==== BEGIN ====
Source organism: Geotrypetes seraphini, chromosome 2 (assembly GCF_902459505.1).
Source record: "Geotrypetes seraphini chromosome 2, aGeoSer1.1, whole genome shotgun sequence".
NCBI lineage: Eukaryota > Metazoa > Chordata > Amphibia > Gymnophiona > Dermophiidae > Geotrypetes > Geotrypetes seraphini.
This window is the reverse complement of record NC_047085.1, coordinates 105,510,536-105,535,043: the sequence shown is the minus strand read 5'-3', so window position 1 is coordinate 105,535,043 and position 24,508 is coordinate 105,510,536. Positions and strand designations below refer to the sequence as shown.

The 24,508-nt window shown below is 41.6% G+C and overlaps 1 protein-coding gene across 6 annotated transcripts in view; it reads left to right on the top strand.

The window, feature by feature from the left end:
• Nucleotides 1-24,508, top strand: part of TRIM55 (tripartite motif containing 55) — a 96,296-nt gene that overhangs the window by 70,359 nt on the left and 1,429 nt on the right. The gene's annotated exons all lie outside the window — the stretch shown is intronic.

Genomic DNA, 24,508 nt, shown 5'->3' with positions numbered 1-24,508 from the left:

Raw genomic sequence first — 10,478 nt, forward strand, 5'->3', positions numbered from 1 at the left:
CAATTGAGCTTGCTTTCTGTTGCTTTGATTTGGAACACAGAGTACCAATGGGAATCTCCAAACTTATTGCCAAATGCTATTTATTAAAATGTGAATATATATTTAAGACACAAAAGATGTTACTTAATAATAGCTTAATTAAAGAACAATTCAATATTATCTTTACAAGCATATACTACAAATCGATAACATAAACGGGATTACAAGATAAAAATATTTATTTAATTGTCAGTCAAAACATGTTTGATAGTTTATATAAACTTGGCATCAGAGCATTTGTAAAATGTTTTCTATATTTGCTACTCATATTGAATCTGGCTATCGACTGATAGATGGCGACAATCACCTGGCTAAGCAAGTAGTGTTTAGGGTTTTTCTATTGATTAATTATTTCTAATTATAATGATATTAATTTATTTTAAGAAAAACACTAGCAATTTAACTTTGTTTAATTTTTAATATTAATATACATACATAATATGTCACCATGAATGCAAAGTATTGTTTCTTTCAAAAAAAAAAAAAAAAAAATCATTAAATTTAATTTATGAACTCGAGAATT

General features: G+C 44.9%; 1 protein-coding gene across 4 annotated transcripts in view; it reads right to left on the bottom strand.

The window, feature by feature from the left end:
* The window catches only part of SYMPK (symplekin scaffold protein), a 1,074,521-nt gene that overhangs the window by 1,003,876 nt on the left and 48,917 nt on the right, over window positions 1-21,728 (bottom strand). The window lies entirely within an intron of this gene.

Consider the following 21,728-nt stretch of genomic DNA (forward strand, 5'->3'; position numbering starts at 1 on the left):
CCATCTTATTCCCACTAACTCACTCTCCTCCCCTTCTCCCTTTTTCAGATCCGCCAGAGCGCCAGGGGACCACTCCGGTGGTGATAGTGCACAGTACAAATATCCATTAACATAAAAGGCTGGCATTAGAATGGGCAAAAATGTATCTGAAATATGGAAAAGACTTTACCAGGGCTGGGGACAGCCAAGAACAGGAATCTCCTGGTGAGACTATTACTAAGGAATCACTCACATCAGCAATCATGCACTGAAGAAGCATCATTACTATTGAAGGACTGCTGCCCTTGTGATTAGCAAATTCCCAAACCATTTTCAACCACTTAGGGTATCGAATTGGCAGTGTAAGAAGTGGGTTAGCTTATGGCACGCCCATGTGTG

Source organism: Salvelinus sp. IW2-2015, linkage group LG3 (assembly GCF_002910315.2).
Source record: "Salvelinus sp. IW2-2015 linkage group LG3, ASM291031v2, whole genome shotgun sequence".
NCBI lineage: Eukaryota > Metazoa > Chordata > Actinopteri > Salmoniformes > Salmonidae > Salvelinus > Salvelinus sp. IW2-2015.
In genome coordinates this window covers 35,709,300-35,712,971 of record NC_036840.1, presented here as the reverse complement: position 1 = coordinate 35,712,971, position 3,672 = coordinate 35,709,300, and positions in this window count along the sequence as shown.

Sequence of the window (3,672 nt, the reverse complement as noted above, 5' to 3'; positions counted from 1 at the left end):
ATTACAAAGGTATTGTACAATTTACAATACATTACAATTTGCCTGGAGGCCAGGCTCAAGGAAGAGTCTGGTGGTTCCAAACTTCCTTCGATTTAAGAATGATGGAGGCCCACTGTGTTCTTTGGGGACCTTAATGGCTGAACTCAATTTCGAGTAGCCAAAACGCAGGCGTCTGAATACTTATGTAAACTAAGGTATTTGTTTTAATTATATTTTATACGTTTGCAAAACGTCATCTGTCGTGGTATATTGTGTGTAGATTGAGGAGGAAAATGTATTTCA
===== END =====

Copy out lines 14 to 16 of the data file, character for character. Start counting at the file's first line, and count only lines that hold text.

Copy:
Consider the following 21,728-nt stretch of genomic DNA (forward strand, 5'->3'; position numbering starts at 1 on the left):
CCATCTTATTCCCACTAACTCACTCTCCTCCCCTTCTCCCTTTTTCAGATCCGCCAGAGCGCCAGGGGACCACTCCGGTGGTGATAGTGCACAGTACAAATATCCATTAACATAAAAGGCTGGCATTAGAATGGGCAAAAATGTATCTGAAATATGGAAAAGACTTTACCAGGGCTGGGGACAGCCAAGAACAGGAATCTCCTGGTGAGACTATTACTAAGGAATCACTCACATCAGCAATCATGCACTGAAGAAGCATCATTACTATTGAAGGACTGCTGCCCTTGTGATTAGCAAATTCCCAAACCATTTTCAACCACTTAGGGTATCGAATTGGCAGTGTAAGAAGTGGGTTAGCTTATGGCACGCCCATGTGTG

Source organism: Salvelinus sp. IW2-2015, linkage group LG3 (assembly GCF_002910315.2).